First Solar’s production in 2Q13 was 389 MW (DC), with factories running at about 75 percent utilization, an overall module manufacturing cost-per-watt of $0.67/W and a best-line mark of $0.62/W, and top conversion efficiencies of 13.3 percent as of the beginning of August. The company thinks it can get that best module line cost down to $0.57/W by year’s end, assuming that the new back-contact process will improve module efficiencies to 14 percent as hoped.

On the project side, First Solar made one more announcement yesterday, acquiring a 1.5-GW portfolio of projects from Element Power for an undisclosed amount, spanning a number of U.S. markets (California, Arizona, Texas, Georgia, North Carolina, Colorado, Louisiana and Illinois) as well as an entry into Mexico’s Sonora state. (Here’s a handy map for reference.) Deutsche Bank’s Shah, though, noted that these “very early-stage” projects and probably amount to “less than $50 million” and won’t improve the company’s numbers much. CEO Hughes confirmed in the Q&A call that most of these projects are strategic locations with interconnections and don’t include PPAs. The company’s project pipeline has about 1.5 GW in mid- to late-stage progress and about 6.6 GW with a 12-24 month development cycle.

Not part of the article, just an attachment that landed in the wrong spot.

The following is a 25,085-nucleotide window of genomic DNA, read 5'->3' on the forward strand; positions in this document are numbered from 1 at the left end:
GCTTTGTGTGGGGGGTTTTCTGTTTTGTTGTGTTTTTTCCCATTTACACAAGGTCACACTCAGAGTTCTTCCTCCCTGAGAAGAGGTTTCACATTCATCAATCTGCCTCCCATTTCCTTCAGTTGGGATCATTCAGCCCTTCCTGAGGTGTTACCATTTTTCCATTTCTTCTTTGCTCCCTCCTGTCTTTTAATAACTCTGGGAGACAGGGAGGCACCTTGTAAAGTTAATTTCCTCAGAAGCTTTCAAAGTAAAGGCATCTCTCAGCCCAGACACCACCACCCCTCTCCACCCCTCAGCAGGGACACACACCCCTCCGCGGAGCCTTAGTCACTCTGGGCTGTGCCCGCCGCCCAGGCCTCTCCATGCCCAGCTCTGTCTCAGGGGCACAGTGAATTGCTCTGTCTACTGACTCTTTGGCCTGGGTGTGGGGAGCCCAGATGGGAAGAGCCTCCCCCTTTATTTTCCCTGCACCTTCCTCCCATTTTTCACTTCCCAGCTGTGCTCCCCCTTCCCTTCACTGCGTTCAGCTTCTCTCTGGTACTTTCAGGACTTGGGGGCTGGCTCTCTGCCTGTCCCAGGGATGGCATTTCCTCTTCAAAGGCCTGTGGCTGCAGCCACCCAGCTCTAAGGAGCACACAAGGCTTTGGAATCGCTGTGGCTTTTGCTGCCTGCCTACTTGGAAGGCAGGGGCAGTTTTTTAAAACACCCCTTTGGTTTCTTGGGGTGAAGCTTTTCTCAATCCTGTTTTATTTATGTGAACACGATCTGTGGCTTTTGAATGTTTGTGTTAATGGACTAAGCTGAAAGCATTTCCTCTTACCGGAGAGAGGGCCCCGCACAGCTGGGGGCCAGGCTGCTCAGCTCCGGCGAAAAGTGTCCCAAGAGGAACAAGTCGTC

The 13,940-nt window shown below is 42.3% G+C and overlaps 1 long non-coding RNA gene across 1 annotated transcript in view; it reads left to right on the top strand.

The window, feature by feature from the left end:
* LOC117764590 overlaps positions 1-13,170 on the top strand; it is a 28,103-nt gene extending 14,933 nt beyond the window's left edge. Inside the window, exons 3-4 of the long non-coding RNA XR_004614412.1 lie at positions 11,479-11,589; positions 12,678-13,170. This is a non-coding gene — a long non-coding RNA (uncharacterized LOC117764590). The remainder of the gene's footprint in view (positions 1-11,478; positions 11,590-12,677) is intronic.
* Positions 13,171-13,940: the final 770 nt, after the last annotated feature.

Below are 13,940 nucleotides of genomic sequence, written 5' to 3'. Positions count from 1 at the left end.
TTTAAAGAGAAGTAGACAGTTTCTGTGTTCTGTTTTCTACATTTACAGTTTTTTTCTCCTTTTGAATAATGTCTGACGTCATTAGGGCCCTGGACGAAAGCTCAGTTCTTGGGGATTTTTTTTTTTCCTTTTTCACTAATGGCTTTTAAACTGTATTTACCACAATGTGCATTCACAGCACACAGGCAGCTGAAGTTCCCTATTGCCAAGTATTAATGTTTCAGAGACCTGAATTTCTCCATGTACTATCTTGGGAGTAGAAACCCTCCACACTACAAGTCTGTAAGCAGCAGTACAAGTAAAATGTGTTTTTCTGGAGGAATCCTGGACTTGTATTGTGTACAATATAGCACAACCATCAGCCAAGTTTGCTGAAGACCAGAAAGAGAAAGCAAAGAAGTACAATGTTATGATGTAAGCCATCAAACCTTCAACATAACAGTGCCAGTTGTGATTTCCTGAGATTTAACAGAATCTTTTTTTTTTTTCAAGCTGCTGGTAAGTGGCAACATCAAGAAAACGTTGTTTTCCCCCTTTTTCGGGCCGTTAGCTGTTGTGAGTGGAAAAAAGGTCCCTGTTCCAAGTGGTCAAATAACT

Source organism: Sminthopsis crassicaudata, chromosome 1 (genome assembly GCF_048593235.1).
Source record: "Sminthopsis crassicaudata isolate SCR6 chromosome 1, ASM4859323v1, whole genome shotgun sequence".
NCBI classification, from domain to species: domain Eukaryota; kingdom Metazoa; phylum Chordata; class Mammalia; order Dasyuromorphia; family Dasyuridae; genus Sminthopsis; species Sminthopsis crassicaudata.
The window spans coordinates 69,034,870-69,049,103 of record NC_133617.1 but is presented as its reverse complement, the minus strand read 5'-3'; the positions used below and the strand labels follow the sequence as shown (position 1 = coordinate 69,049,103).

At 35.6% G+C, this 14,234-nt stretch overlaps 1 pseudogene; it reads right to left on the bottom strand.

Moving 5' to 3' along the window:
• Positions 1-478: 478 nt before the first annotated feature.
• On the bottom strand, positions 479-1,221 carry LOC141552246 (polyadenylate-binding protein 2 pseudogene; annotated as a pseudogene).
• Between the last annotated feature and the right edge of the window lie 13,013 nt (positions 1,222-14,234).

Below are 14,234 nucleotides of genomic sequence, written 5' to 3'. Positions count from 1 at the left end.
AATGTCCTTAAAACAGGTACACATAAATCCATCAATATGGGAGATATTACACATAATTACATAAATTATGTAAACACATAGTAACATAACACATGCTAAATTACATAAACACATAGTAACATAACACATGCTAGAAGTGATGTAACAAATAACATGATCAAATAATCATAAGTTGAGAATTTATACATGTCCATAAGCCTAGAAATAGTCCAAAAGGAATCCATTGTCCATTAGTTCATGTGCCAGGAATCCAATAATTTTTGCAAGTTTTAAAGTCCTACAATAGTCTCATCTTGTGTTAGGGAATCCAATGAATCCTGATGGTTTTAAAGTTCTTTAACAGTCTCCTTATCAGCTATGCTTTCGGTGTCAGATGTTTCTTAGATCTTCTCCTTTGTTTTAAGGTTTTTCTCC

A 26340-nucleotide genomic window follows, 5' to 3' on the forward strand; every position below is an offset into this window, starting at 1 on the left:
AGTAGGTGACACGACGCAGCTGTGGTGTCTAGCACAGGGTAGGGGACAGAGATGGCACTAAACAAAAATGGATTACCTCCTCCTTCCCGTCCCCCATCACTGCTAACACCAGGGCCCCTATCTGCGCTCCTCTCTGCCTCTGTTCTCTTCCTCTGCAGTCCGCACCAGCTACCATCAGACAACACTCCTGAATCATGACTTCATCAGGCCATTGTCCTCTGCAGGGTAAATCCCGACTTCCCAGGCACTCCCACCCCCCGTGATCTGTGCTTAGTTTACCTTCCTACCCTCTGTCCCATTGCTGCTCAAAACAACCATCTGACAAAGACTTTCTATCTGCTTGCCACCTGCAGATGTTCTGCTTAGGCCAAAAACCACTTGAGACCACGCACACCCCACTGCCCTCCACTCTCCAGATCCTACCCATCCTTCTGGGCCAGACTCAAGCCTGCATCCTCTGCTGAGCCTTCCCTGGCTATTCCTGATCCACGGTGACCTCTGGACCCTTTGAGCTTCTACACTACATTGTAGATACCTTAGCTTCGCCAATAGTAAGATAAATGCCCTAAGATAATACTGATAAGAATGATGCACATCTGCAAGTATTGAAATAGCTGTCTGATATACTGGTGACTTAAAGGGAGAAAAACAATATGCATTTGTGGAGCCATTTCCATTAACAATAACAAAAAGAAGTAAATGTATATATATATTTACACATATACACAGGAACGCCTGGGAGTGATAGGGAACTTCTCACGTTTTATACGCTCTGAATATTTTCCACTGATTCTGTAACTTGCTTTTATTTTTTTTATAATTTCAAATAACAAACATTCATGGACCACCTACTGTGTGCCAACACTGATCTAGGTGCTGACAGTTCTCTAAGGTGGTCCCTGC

Asked during the conference call Q&A about the global utility-scale solar market opportunities, Hughes projected a wide range of “mid-50s” to 60-65 GW by 2016, with up to two-thirds of that in utility-scale. “People may revisit their estimation of distributed generation versus utility scale generation” upon further analysis of “significantly higher capacity factors on the utility scale side,” Hughes said. “For a given investment and for a given space within the dispatch order for solar to contribute to reducing the peak, you will get more total electricity out of facilities with a higher capacity factor.”

Lead image: Woman on bench and sunset, via Shutterstock

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Jim is Contributing Editor for, covering the solar and wind beats. He previously was associate editor for Solid State Technology and Photovoltaics World, and has covered semiconductor manufacturing and related industries, renewable energy and industrial lasers since 2003. His work has earned both internal awards and an Azbee Award from the American Society of Business Press Editors. Jim has 17 years of experience in producing websites and e-Newsletters in various technology markets.